Childhood Obesity Rate Triples Since 1970s

Childhood obesity among children and teens has more than tripled since 1976, according to a study published in Academic Pediatrics. Interestingly, race and income play a role in these numbers.

child obesityResearchers for Academic Pediatrics have revealed that the rate of high obesity among children and teens has tripled since 1976, and then some.

The findings came from a long-term health survey that began more than three decades ago. As of 2004, researchers say, almost 4 percent of American youth, ages 2 through 19, are severely obese. Based on a present-day evaluation, that figure is no less than a 70 percent increase over figures from 1994.

Severe obesity among children means the child has a body mass index in the 99th percentile, given the child’s age and gender. Kids who have the highest risk of becoming obese are from low-income families.

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Ethnicity has also proven to be a factor. According to that latest survey, some 6 percent of African-American kids ages 2 to 19 were classified as severely obese, with Mexican-American youth at 5 percent and Caucasians at 3 percent.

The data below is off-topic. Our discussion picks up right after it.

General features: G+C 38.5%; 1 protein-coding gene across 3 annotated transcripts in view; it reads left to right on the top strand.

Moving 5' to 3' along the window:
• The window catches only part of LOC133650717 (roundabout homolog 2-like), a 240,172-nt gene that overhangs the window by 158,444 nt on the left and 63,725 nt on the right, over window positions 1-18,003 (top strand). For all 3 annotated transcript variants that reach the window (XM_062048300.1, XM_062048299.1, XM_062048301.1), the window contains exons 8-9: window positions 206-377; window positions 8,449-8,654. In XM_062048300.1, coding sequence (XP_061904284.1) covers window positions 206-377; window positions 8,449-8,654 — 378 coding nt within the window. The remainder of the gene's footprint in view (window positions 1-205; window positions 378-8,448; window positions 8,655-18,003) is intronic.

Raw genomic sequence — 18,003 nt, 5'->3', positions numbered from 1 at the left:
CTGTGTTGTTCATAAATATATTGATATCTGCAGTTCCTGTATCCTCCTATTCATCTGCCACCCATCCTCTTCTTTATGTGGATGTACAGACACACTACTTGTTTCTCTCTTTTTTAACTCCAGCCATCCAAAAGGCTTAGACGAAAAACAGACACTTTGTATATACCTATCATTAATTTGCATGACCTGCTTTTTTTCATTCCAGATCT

Dr. Joseph Skelton of the Wake Forest University School of Medicine in Winston-Salem, North Carolina, a lead researcher in the study, noted that the rising obesity problem ties into another, which is the lack of sturdy healthcare among lower-income families, indicating that the youth who have the least medical support are the ones that need it most.

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